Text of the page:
Apple CEO Steve Jobs has been very clearly and fairly adamant that Adobe Flash is fraught with too many issues to be allowed on the iPhone or iPad platforms. No worries. Adobe has partnered with Greystripe to implement a solution that circumvents Apple's ban on Flash and enables mobile advertisers to deliver Flash content on the Apple devices.

The Greystripe approach to delivering Flash ad content is similar to the Brightcove solution for delivering Flash video content. Greystripe detects the platform requesting the content, and automatically converts Flash to HTML5 in real-time for the Apple Safari browser used in the iPhone and iPad. Flash-enabled devices like Android 2.2 smartphones, however, will simply receive the native Flash content.

A Greystripe press release announcing the Adobe partnership explains "The ad solution is comparable to Apple's recently introduced iAds unit; however, unlike iAds, they will be authored with Adobe Flash authoring tools, priced at a fraction of the cost, and come in both expandable banner and full screen interstitial formats. Since Flash is the standard for developing rich media digital advertising, these solutions will give brand advertisers and digital agencies the ability to retain full control over ad development, reduce costs by preserving existing workflows while enabling support for HTML5, provide advertisers reach across all major desktop and mobile platforms, and decrease the time between ad concept and delivery."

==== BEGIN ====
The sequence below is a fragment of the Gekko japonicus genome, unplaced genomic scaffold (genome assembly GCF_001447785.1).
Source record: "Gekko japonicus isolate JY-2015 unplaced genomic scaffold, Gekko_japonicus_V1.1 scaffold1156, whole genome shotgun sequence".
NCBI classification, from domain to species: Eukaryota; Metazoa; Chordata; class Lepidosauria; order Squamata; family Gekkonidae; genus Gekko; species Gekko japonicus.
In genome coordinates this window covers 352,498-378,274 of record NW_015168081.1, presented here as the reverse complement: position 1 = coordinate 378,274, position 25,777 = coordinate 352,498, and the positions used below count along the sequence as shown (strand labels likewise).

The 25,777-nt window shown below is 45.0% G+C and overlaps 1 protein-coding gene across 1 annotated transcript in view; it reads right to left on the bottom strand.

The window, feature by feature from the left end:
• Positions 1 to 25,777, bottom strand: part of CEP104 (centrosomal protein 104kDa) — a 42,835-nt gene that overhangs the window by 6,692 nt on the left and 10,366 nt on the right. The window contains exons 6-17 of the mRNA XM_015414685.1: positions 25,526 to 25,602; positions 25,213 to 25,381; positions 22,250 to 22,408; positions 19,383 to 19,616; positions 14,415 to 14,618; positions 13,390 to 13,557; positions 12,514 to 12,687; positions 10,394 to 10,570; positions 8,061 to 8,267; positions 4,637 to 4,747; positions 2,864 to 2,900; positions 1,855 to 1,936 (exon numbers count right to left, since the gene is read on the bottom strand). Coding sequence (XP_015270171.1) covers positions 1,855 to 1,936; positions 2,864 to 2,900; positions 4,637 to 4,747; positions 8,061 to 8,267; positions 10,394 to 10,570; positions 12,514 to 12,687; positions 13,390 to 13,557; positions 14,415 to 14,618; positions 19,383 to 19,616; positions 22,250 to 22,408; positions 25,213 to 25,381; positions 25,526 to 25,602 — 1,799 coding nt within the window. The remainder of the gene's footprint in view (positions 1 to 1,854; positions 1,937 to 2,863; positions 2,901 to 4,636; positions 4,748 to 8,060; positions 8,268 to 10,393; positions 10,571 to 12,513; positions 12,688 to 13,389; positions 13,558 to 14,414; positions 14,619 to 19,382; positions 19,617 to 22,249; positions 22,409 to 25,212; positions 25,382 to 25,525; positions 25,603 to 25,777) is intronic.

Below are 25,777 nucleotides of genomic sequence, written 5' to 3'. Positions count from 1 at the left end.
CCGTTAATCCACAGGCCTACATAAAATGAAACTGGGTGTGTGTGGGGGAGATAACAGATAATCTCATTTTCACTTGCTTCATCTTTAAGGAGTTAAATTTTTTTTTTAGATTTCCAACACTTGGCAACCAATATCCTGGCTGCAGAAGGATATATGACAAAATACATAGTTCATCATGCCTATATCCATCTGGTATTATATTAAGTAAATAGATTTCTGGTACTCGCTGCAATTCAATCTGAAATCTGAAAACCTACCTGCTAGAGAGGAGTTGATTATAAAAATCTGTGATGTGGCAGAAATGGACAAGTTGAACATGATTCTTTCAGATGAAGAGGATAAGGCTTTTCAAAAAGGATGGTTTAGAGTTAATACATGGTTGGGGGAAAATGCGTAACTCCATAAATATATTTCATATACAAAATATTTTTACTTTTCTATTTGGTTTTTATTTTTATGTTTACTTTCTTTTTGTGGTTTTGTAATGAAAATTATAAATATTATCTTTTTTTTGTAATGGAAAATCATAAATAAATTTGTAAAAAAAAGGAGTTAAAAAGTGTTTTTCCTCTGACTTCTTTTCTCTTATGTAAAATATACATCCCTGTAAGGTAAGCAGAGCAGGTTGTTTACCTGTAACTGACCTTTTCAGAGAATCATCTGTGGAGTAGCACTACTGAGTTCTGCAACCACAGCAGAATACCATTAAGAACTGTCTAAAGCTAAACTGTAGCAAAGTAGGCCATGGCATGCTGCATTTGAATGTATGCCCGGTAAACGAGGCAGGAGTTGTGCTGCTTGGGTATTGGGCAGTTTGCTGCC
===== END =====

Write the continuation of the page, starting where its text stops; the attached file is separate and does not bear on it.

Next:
"We are committed to providing agencies the best tools and a consistent and ubiquitous Flash runtime to create digital ads and deliver them across desktop and mobile platforms," said Ricky Liversidge, vice president, Product Marketing, Flash Platform at Adobe in the press release. "By working with Greystripe, a leading provider of Flash authored advertising for mobile devices, we enable agencies to benefit from the power of the Flash platform while also targeting devices with HTML5."

The concept of a Flash workaround, or automatically converting Flash to HTML5 in order to deliver it to specific platforms is a Band-Aid approach with a limited lifespan. Even if Apple and Adobe never arrive at any sort of agreement to bring Flash natively to the iPhone or iPad, HTML5 will continue to grow as a standard and advertisers will eventually wean off of the reliance on Flash by attrition.

For now, though, solutions like those offered by Greystripe and Brightcove enable businesses to maximize their existing investment in Flash video and marketing content and reach the massive iPhone and iPad audience without having to recreate it all. And, the Adobe alliance with Greystripe lets Adobe circumvent the Apple ban on Flash and enable Flash developers to make the most of current skills and content to market to the Apple audience.